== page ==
I wasn't going to blog about this. But then I read this and felt I had permission to use a blog to pay tribute to my feline companion of 17 years.
This weekend I lost my childhood cat, Cera, who in cat years, lived to the ripe old age of 85.
Named after the tri"cera"tops from the 1988 animated film The Land Before Time, Cera and her sister Nicky were born on Ash Wednesday, March 4, 1992. This was 8th grade for me, and the first year of three living just outside of Jacksonville, NC, otherwise known as the arm pit of the south. My family and I had left the friendly lemonade stands and cul-de-sac/block party neighborhoods of VA for the roach-infested, judgmental and insiders-only trailer parks of NC. It was an extremely hard adjustment for me and my three siblings made only harder when all four of us got the chicken pox right after moving in that summer followed by the death of our beloved dog Beau that winter. My parents compensated by getting us a new dog, a beautiful red haired gold retriever named Tucker, and by granting my childhood desire of getting a cat. That cat was named Tiger Lily (we really loved those cartoon movies!). Tiggy, as we called her, was an indoor/outdoor cat and quickly became pregnant with a small litter of four. We must have been four sad kids because my mom (dad was away on a 6 mo. float) let us keep two of the four kittens.
Tucker, Nicky, and Cera became the superhero trinity of our family and eased the hardships of moving 3 more times before the family finally resettled back in VA, by which time I was in college. These three pets became a leading example of what it meant to get along and stick together, something we kids didn't need reminding of as our sibs were usually the only other people we knew at each new school. Tucker was a puppy when Nicky and Cera were kittens, so the three bonded the way only babies seem capable of. Nicky would groom Tucker's face, Cera would rub against his legs, and he would be gentle with the two cats who never grew very big and always slept together in a big ball of fur. They were an integral party of our family. Tucker would sleep on the foot of our beds, and Cera and Nicky would come running whenever my sister played her guitar to sit in the guitar case and listen. They cuddled with us, they sat in our laps, they loved us when we often alone and misunderstood.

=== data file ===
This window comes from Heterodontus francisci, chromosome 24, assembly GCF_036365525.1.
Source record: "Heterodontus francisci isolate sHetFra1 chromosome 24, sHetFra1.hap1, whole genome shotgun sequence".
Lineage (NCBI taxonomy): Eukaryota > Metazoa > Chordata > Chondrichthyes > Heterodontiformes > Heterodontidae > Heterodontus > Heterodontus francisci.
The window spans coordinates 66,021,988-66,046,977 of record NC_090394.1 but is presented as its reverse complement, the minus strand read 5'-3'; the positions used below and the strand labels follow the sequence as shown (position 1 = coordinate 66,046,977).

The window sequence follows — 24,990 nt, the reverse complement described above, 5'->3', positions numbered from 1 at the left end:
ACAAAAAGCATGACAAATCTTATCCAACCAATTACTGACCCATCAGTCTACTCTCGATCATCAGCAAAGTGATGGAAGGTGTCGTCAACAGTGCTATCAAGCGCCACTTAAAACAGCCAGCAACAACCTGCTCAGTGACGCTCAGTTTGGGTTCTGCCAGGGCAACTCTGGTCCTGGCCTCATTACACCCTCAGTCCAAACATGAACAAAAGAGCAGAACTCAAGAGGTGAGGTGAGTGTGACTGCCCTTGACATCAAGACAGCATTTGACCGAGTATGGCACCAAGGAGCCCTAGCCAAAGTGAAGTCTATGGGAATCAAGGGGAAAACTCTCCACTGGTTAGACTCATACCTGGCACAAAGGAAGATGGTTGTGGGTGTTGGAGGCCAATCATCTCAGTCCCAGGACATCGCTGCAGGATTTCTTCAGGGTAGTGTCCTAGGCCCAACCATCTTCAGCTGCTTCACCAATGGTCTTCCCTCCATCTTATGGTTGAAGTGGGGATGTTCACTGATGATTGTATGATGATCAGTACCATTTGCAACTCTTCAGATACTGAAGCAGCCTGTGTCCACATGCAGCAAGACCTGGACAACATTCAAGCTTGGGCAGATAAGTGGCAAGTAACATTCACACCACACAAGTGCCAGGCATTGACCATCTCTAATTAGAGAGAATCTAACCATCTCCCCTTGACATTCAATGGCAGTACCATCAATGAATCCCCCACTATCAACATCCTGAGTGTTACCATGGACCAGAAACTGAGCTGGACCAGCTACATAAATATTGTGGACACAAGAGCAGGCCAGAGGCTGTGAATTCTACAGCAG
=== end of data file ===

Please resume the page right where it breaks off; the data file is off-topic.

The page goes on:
When I moved home after college to teach locally and save money for grad school, Cera readopted me. By this point the Fenton menagerie had grown to include a second dog and third cat, both rescued from the deserts of CA. Cera was a bit overwhelmed by all the animals in the house. Always a bit of an attention seeking diva cat, she hung out in my room where I could shower her with rubs and she could snuggle into my sheets. When I left for NY, I left behind Cera with Nicky, taking only Annie, the third cat of the Fenton clan who was, according to my dad, "my" cat as I was the one who brought her home from the Yucca Valley Wal-Mart after a little boy convinced me she would die in the desert if I didn't. When I went home for Christmas that first winter in NY, I found Cera sequestered in my old bedroom, afraid to come out. By now, poor little Tucker had passed away and there was a new, wild golden retriever appropriately named "Rowdy" who unwittingly terrorized Cera. My heart broke and when I returned to NY that New Years day, Cera was with me.